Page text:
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Police chiefs and officers arrested in King City amid probe by DA

Crime, Law and JusticeTheftCrimeLaw EnforcementPoliticsCivil and Public ServicePublic Officials

SAN FRANCISCO -- A top Monterey County prosecutor confirmed Tuesday that a group of former and current King City police officials -- including the longtime former chief and acting chief -- have been arrested in connection with a district attorney's investigation.

Chief Assistant Dist. Atty. Terry Spitz declined to release details of the arrests and charges before a 2 p.m. news conference in Salinas, the county seat. King City, an agricultural town with a population of about 13,000, sits 50 miles to the south on Highway 101 in the Salinas Valley.

The officers arrested were identified in media reports as longtime Chief Nick Baldiviez, who retired in September; acting Chief Bruce Miller, Sgt. Bobby Carrillo and officers Mario Mottu Sr. and Jaime Andrade.

The Monterey County Herald reported that an official at the Monterey County Jail had confirmed Tuesday morning that at least four of the officers were in custody on charges ranging from embezzlement by a public officer to bribery.

Baldiviez, 49, of Bradley was in the process of being booked on embezzlement charges, the paper reported. His bail was set at $10,000. Miller, 49, of King City was booked on suspicion of bribery and his bail set at $20,000.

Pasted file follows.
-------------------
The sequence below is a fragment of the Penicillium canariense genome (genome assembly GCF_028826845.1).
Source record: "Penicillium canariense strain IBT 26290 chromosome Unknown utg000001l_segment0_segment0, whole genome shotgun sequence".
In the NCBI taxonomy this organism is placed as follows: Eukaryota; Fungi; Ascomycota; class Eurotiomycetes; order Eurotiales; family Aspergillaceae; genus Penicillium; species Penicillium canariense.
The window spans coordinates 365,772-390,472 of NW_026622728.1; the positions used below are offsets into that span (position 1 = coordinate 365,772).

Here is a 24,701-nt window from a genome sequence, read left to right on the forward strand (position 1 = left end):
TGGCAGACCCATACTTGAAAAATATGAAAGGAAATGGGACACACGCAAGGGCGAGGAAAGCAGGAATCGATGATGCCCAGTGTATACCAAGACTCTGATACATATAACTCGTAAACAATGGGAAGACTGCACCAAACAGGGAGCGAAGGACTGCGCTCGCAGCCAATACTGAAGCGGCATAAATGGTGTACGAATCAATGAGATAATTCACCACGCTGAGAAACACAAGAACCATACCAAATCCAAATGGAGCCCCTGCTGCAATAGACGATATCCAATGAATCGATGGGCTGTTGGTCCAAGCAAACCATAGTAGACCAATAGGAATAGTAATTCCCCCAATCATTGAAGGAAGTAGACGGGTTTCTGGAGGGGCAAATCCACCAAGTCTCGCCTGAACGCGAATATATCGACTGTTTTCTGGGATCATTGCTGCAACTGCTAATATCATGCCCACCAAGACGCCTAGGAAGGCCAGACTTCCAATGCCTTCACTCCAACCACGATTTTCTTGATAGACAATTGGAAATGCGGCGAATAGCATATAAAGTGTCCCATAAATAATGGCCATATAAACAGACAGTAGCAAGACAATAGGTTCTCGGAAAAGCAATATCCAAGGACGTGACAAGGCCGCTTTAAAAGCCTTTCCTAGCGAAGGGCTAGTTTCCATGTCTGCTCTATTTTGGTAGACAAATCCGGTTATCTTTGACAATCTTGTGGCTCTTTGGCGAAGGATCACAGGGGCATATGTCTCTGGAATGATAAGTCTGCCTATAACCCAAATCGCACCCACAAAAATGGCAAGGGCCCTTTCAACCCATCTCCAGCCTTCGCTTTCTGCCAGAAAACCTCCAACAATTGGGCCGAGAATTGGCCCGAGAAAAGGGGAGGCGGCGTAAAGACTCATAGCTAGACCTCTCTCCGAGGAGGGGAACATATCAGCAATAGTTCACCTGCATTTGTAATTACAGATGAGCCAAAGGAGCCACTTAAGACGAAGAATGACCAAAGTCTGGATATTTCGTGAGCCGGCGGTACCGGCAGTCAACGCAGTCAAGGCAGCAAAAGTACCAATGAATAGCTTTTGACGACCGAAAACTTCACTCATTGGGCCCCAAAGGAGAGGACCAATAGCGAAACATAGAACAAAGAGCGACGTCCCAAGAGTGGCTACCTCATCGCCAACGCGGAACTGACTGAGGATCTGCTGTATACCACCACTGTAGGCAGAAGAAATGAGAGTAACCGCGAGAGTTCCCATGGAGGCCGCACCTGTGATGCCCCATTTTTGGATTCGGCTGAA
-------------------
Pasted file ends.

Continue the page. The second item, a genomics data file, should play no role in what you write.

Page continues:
Carrillo, 44, of Soledad, was in custody and suspected of conspiracy to commit a crime and bribery by a public officer, with bail set at $60,000. Mottu, 53, of Greenfield, was arrested on a warrant alleging embezzlement by public official. His bail was $10,000.

According to the newspaper, the jail official said his records did not show Andrade was in custody, though Spitz confirmed he was arrested and said more arrests may follow. The four officers in custody were expected to post bail Tuesday, the Herald said.

NBC affiliate KSBW said that Spitz had confirmed a sixth unnamed officer was also arrested.

In mid-January, the station reported that search warrants had been services at the homes of Carrillo and Ken Tippery, an IT manager who regularly does consulting work with the city.

A sign reading "closed" was posted on the front door of the King City Police Station, which has a sworn force of 17. But Mayor Robert Cullen said in a phone interview that only the office was closed because the counter technician was out.

The Sheriff's Department has a small office in King City and is providing assistance and patrol officers, said Cullen, who was awaiting details on the charges.

"If someone picks up the phone and dials 911 they will have an officer who is going to respond in a timely manner," Cullen said. "That's important for people to know." 

King City officials have scheduled a news conference for 4 p.m. to explain how the department will move forward, he said.

 

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Twitter: @leeromney

lee.romney@latimes.com

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